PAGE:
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Colorful Salvias Break Myth of Dry Garden Drabness

Posted: Tuesday, May 21, 2019
Synopsis:

Dry gardens are flowerbeds or entire landscapes based on ornamental perennials that require little to no watering once well rooted. Many Salvias are excellent, drought-resistant choices for these gardens. Flowers by the Sea Farm and Online Nursery talks about dry garden myths as well as low-water plants. 



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Himalayan Sage Is the Salvia Collector's Holy Grail: Part 2

Posted: Saturday, April 13, 2019
Synopsis:

Plants don’t have voices but they have stories to tell, including tales of discovery. It’s easy to see why the early 18th century plant explorer Victor Jacquemont would have paused to collect the rare Salvia hians while traversing broad expanses of northwestern India. This second half of our article about the alluring species digs into its history.  



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Himalayan Sage Is the Salvia Collector’s Holy Grail: Part 1

Posted: Thursday, April 11, 2019
Synopsis:

For plant collectors, a mystique surrounds rare species like Salvia hians (Himalayan or Kashmir Sage). This is especially true when there is uncertainty about what the plant should look like. Perhaps the most famous image of S. hians is a 2012 photograph of UK plant collector Chris Chadwell next to an abundantly blooming stand of large violet-blue flowers with white lower lips. Why doesn’t the Flowers by the See variety of this rare species look exactly like the plant Chadwell found — a plant that seems to be the Holy Grail of Salvia collectors? We’ll do our best to explain.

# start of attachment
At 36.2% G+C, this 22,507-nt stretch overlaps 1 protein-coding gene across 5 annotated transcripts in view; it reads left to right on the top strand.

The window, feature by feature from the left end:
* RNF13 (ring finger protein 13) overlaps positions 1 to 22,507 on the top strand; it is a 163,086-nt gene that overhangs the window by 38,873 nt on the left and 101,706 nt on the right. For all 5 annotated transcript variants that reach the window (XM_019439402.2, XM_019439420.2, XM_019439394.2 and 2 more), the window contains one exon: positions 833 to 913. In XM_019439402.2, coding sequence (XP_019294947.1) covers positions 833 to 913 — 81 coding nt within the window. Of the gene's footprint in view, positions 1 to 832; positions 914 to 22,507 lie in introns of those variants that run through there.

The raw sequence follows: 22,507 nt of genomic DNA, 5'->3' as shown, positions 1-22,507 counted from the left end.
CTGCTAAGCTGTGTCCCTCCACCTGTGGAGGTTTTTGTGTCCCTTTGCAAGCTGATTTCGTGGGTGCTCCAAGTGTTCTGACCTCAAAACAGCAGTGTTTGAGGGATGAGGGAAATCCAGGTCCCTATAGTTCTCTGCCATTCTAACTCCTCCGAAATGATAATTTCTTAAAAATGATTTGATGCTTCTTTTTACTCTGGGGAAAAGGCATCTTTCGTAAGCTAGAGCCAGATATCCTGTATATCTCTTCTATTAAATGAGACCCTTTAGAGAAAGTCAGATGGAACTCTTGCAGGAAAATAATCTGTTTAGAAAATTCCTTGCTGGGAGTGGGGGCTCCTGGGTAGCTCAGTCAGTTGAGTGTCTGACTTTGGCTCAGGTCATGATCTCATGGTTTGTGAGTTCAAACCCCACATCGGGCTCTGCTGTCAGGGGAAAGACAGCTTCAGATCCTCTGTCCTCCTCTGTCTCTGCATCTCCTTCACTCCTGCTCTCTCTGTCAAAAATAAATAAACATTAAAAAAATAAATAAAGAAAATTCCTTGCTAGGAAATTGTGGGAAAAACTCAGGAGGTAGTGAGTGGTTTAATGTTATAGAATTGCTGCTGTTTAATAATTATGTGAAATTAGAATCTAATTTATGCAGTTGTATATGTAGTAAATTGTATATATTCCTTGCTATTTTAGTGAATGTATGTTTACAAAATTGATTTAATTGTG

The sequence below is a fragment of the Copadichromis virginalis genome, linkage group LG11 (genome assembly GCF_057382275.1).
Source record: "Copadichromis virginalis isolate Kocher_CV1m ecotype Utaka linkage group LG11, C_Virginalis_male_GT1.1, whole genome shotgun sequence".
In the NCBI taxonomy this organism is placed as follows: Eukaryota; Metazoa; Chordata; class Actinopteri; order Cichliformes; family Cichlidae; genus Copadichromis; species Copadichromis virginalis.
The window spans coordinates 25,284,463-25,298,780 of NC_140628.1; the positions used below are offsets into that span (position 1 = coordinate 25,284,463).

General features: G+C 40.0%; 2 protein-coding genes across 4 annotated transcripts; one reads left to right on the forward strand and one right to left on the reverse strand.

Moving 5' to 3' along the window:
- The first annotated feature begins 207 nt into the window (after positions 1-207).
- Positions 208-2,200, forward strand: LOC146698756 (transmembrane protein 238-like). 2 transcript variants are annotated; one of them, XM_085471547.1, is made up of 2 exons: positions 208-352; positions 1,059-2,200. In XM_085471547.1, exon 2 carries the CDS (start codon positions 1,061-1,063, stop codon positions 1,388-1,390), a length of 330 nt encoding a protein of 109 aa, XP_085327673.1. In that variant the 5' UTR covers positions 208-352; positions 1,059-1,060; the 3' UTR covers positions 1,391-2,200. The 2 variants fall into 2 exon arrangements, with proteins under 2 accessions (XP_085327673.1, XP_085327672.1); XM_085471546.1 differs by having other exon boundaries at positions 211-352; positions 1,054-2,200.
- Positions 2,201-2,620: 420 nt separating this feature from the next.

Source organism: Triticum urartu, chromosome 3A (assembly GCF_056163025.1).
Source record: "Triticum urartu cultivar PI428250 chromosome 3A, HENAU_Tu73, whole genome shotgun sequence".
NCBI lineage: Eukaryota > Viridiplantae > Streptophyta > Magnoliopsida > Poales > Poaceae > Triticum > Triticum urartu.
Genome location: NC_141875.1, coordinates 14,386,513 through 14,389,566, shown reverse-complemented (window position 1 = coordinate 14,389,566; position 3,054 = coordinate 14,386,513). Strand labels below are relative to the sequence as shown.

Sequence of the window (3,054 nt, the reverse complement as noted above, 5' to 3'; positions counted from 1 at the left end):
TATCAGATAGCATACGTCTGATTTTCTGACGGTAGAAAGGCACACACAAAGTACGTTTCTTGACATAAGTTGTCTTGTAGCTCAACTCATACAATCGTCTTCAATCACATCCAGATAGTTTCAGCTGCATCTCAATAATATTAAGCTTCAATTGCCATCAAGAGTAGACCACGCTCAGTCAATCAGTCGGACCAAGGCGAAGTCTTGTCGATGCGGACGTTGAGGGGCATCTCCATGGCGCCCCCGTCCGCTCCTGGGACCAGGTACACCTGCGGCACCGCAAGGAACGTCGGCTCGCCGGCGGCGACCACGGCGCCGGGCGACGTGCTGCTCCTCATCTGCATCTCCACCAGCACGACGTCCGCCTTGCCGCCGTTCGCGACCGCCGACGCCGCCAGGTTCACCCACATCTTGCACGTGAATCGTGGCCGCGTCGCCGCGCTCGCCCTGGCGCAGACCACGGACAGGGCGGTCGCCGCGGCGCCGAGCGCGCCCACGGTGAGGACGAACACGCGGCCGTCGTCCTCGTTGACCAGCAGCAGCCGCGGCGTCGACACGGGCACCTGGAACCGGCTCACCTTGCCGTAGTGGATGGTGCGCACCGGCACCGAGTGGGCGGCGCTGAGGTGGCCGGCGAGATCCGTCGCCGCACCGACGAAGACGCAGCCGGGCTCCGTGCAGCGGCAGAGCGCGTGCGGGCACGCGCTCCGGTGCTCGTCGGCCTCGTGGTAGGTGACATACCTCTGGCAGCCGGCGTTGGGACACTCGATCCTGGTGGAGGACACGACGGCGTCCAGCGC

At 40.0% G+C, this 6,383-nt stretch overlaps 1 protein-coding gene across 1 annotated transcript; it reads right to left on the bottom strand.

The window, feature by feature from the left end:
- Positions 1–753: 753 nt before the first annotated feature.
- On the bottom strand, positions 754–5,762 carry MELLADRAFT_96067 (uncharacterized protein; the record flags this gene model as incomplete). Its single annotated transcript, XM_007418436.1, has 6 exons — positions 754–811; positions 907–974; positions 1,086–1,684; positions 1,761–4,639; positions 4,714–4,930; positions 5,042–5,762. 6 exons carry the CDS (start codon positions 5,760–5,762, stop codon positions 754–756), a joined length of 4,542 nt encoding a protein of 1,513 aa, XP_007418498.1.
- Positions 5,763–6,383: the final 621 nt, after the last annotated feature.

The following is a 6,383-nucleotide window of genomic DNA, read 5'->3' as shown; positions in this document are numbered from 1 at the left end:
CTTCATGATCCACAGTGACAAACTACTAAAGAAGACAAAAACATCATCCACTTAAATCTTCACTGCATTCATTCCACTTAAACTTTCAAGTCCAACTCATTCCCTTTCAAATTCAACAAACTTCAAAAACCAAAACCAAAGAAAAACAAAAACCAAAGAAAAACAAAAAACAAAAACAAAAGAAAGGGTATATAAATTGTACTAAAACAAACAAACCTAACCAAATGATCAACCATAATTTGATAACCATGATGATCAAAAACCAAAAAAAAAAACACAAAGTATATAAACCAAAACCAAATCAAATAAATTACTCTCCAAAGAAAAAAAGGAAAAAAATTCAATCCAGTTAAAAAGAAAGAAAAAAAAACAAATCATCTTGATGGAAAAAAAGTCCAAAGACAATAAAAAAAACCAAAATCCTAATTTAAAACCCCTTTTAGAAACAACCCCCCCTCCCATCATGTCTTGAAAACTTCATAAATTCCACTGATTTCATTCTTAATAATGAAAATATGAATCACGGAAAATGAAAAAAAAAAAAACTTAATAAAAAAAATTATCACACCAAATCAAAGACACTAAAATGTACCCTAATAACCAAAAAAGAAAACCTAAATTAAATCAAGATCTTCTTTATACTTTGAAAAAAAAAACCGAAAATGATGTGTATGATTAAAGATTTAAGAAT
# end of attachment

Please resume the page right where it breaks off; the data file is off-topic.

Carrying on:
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Ten Favorite Flowers for Butterflies and Hummingbirds

Posted: Monday, March 25, 2019
Synopsis:

Flowers that butterflies and hummingbirds favor are rich sources of nectar. But not all nectar-rich butterfly favorites are easy to access with long hummingbird beaks. Conversely, many flowers designed by nature to attract hummingbirds don't have the structure necessary for feeding butterflies or providing a perch. Here are ten Salvias and companion plants for backyard wildlife habitat that both butterflies and hummingbirds will enjoy.

 



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Ask Mr. Sage: What Tropical Sage Should I Select?

Posted: Friday, March 22, 2019
Synopsis:

Selecting the right types of Tropical Sage (Salvia coccinea) can be confusing when viewing them in a catalog and seeing similar flower colors. Yet they may differ in cultivation needs, foliage, heat tolerance, and size. Mr. Sage offers ideas for comparing differences and similarities. Ask Mr. Sage is a regular feature of the FBTS Everything Salvias Blog, which responds to questions from customers.